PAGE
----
William Peter Blatty, the novelist and filmmaker whose tale of demonic possession became a cultural sensation in the Oscar-winning 1973 film “The Exorcist,” has died. The AP reports that Blatty died Thursday at a hospital in Bethesda, Md.
Blatty, 89, died of multiple myeloma, a form of blood cancer.
“Inspired by an incident in a Washington suburb that Blatty had read about while in college, ‘The Exorcist’ was published in 1971, followed two years later by the film of the same name,” the AP reports. “Blatty’s story of a 12-year-old-girl inhabited by a satanic force spent more than a year on The New York Times fiction best-seller list and eventually sold more than 10 million copies. It reached a far wider audience through the movie version, directed by William Friedkin, produced and written by Blatty and starring Linda Blair as the young, bedeviled Regan.”
The movie won two Oscars, including one for Blatty for his screenplay. The film received a total of 10 Oscar nominations, including nods for Best Picture, Best Director (Friedkin), Best Actress (Ellen Burstyn), Best Supporting Actress (Blair) and Best Supporting Actor (Jason Miller).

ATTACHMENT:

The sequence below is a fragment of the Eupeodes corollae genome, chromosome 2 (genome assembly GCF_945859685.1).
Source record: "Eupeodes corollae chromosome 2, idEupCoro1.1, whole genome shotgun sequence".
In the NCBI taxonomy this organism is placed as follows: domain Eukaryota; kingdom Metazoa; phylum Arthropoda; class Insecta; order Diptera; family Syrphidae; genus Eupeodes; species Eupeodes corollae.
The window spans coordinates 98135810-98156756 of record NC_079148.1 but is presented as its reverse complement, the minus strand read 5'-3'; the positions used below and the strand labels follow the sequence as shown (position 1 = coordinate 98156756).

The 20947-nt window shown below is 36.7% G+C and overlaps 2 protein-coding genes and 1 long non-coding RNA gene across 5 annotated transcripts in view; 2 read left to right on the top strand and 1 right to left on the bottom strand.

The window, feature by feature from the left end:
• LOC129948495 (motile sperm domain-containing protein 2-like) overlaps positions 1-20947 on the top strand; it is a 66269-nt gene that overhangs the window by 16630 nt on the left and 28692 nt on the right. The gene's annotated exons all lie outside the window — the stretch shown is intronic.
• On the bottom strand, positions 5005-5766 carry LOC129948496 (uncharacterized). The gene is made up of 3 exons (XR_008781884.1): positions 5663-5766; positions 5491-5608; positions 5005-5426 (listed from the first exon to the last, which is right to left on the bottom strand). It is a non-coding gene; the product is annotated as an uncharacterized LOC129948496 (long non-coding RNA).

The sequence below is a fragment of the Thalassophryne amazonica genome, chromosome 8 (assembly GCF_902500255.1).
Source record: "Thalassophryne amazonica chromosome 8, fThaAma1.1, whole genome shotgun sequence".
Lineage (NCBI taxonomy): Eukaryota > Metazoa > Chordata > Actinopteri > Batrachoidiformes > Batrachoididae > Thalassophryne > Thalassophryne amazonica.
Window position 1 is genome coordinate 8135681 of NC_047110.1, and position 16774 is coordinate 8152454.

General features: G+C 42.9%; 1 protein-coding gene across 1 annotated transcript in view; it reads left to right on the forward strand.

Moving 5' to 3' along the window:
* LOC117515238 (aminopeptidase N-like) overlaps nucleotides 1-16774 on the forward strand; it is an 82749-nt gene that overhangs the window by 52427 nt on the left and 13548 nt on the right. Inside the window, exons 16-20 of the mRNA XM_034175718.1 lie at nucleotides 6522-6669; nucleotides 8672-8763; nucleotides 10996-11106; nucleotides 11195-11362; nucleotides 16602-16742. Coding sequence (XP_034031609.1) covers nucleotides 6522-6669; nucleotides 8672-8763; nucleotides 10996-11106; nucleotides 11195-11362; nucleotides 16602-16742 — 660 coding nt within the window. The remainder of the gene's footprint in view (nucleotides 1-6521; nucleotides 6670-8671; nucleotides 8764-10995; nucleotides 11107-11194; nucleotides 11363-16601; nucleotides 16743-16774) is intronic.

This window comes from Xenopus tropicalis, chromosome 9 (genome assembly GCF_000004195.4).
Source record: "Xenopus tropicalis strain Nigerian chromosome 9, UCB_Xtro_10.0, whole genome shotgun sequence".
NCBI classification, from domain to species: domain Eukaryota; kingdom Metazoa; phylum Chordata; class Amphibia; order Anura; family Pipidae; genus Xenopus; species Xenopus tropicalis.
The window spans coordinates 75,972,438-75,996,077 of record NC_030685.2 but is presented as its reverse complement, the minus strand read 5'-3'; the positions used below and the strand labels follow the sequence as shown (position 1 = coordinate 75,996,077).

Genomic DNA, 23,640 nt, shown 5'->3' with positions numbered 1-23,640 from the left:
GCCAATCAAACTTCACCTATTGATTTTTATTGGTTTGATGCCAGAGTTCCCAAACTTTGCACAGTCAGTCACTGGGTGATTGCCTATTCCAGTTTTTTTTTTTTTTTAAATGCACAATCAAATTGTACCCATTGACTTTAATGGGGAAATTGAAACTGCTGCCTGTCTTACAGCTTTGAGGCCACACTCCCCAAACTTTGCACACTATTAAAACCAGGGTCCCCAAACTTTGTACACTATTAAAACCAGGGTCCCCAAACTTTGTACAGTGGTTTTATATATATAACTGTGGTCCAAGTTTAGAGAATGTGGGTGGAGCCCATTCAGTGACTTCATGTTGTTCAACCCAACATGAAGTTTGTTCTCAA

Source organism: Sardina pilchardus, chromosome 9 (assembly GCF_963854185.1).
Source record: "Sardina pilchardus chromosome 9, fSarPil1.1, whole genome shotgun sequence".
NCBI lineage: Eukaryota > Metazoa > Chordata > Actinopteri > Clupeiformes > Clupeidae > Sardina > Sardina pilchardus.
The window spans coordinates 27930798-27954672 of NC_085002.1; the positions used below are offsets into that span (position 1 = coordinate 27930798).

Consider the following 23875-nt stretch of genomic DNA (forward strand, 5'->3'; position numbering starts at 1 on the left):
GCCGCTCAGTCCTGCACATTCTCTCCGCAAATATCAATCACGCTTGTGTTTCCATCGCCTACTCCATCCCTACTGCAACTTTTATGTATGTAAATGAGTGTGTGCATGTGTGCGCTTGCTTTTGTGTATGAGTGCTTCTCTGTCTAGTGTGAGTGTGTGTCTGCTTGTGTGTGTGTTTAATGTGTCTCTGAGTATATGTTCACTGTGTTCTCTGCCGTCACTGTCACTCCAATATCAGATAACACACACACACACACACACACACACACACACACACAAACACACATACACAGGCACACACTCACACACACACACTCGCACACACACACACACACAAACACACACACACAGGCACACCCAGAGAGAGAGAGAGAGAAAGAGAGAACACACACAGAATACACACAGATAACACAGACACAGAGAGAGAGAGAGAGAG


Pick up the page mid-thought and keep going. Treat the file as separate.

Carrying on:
Stephen King sent out a tweet today after hearing of Blatty’s death, writing: “RIP William Peter Blatty, who wrote the great horror novel of our time. So long, Old Bill.”
The movie version of “The Exorcist” shocked audiences in 1973, with reports worldwide of audience members fainting, throwing up, charging the screen waving rosary beads and having epileptic seizures.
“Named the scariest movie of all time by Entertainment Weekly, ‘The Exorcist’ topped $400 million worldwide at the box office, among the highest at the time for an R-rated picture,” the AP notes.
Blatty dabbled in producing and directing, including directing “The Exorcist III” in 1990.
His extensive bibliography includes “Elsewhere” (2009), “Dimiter” (2010) and “Crazy” (2010).